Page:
Not long after that, my dad took a job halfway across Texas and we all packed up and moved. I don’t even remember saying goodbye to Kay. Maybe I’d forgotten in the hustle and confusion of the move, or maybe, like tiny adults, we’d somehow drifted apart after the awkwardness of that almost-kiss.

Years later, when I was on a road trip during my college years, I passed through Port Neches and found my old neighborhood. I stopped outside my house but I didn’t knock on the door or peer into the back yard. It had been someone else’s home for more than a decade, and I didn’t want to disturb my memories of it. But I did peek into the alley behind my house. It looked the same. I even found an old cigarette butt in the dirt. I leaned on the fence and looked into Kay’s back yard. The wild grape vine was gone. The concrete on the back patio had cracked several years ago. The window of what used to be Kay’s bedroom was dark, her bright floral curtains gone. But somewhere in the neighborhood I heard children laughing, and when I returned to my car and drove back up 5th Street to the old main drag, the traffic and bustle there far less dangerous now than my mother had ever made it out to be, I had to brake once to let a small gang of kids ride past on their bikes.

This exercise is actually in two parts, both from the chapter on memory in Bill Roorbach‘s excellent writing guide, Writing Life Stories.

Exercise One: Mapmaking. Please make a map of the earliest neighborhood you can remember. Include as much detail as you can. Who lived there? What were the secret places? Where were your friends? Where did the weird people live? Where were the friends of your brothers and sisters? Where were the off-limits places? And so forth.

This is my map:

Exercise Two: Map Story. Once you’ve made your map, it’s time to write. Here’s the assignment: Tell us a story from your map. “One day back in Anchorage….” — and off you go, elaborating on your recollection [. . .]. Don’t edit yourself much; don’t try for anything finished. The story needn’t be long. A couple of pages is fine (but keep going if you get inspired).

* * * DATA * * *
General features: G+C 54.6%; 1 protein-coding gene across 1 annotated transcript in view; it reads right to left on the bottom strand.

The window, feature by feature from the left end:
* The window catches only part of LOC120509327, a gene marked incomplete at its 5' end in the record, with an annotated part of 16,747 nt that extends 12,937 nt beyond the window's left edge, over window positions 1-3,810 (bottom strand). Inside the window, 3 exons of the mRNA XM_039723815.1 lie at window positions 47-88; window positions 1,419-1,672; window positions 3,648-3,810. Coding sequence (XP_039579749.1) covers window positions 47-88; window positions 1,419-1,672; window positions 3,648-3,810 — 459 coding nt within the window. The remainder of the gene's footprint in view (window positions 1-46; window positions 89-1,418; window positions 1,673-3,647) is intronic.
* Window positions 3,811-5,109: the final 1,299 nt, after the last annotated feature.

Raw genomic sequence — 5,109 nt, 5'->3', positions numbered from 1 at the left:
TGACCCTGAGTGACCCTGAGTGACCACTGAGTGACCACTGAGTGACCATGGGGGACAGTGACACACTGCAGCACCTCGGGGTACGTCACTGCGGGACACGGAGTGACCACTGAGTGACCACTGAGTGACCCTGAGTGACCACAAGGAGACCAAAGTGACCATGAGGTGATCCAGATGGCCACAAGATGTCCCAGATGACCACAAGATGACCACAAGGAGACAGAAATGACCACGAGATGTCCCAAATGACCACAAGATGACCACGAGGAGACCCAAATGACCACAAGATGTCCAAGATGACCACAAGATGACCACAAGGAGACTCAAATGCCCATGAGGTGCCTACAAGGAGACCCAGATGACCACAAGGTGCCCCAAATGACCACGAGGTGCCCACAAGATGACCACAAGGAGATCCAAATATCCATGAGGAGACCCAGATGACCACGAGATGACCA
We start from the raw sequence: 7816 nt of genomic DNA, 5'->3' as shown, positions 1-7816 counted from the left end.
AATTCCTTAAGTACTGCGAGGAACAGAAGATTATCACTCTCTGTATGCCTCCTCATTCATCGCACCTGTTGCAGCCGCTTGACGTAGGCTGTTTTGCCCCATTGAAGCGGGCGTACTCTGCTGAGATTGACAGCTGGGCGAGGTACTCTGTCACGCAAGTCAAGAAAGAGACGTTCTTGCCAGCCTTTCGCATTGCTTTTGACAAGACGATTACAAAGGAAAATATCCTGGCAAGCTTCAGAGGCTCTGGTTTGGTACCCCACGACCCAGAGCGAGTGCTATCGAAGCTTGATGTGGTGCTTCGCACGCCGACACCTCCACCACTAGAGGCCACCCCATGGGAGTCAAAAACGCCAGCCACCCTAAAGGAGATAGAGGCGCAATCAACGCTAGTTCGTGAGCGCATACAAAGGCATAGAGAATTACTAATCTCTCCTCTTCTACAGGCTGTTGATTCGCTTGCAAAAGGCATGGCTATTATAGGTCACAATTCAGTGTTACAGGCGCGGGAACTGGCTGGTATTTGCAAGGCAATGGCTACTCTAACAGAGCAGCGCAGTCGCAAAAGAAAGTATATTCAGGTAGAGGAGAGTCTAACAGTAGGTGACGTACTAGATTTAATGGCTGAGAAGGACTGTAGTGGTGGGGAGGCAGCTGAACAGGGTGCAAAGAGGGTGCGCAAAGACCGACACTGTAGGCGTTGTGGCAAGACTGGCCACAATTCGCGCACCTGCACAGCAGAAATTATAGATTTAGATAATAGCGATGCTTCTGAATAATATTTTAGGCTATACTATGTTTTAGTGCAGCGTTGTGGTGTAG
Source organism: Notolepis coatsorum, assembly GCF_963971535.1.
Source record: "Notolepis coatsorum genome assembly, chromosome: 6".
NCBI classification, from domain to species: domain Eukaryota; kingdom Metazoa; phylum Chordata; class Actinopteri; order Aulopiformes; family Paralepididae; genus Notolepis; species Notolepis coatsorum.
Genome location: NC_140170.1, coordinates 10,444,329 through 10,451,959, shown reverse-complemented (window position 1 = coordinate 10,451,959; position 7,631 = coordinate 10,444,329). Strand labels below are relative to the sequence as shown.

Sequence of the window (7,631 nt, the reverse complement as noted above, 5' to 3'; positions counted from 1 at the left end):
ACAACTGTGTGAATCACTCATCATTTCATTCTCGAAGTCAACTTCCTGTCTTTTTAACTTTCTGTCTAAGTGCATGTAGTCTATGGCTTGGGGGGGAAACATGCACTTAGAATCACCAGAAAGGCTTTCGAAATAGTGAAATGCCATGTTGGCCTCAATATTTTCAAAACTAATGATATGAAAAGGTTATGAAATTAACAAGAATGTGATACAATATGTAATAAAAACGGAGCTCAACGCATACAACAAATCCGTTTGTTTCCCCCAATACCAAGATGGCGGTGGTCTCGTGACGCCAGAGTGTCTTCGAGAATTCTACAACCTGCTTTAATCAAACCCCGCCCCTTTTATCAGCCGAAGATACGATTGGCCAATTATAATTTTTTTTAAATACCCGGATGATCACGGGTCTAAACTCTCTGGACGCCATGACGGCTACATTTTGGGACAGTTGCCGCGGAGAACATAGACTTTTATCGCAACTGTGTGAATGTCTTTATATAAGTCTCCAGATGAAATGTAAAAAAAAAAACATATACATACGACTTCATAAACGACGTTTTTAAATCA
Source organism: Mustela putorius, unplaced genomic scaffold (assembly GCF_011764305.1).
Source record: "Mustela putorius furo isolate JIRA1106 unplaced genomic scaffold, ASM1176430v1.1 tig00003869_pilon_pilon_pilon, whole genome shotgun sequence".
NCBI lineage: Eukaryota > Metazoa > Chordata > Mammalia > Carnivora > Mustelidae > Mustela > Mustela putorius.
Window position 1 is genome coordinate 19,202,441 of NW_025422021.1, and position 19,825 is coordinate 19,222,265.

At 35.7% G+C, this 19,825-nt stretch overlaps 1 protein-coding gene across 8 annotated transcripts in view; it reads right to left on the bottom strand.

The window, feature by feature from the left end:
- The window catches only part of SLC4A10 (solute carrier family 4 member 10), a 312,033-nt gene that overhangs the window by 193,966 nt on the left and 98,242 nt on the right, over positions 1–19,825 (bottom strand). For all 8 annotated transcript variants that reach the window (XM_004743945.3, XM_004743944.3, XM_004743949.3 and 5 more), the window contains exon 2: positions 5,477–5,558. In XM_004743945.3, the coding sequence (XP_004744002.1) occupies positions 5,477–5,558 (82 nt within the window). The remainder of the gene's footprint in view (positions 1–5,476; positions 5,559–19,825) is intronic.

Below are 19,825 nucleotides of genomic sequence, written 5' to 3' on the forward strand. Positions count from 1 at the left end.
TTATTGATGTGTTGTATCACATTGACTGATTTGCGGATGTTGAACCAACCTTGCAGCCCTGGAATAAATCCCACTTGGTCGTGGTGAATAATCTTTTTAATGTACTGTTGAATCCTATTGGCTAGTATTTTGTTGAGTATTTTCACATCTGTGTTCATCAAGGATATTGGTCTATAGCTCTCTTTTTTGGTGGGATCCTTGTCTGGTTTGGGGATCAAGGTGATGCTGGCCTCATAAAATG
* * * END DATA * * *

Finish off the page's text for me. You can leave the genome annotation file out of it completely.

I don’t know where this story would go — it still doesn’t feel finished — nor could I swear to just how true this story is. A lot of what I’ve written here is based on my memories, but as a fiction writer, I’ve gotten into the habit of embellishing my memories and filling in gaps with details that FEEL right but might not be 100% true, and if I were to develop this story more fully, I’d probably turn it into fiction.

But that’s the beauty of this exercise: it can result in fiction or nonfiction alike. And in fact, half the class I spoke to is reading Ibtisam Barakat‘s Tasting the Sky, a memoir; and the other half is reading Naomi Shihab Nye‘s Habibi, a work of semi-autobiographical fiction (Nye was kind enough to exchange some e-mails with me regarding her book and some questions the students had asked during my visit, and she’s agreed to let me share some of that exchange in my blog post later, so keep an eye out for it).

So there you have it, Zayed University students: here is one way to use your personal memories to lead to a story, either fiction or nonfiction. I hope it works for you and for all my readers! And, as always, feel free to share your results!

Published by Samuel Snoek-Brown

I write fiction and teach college writing and literature. I'm the author of the story collection There Is No Other Way to Worship Them, the novel Hagridden, and the flash fiction chapbooks Box Cutters and Where There Is Ruin.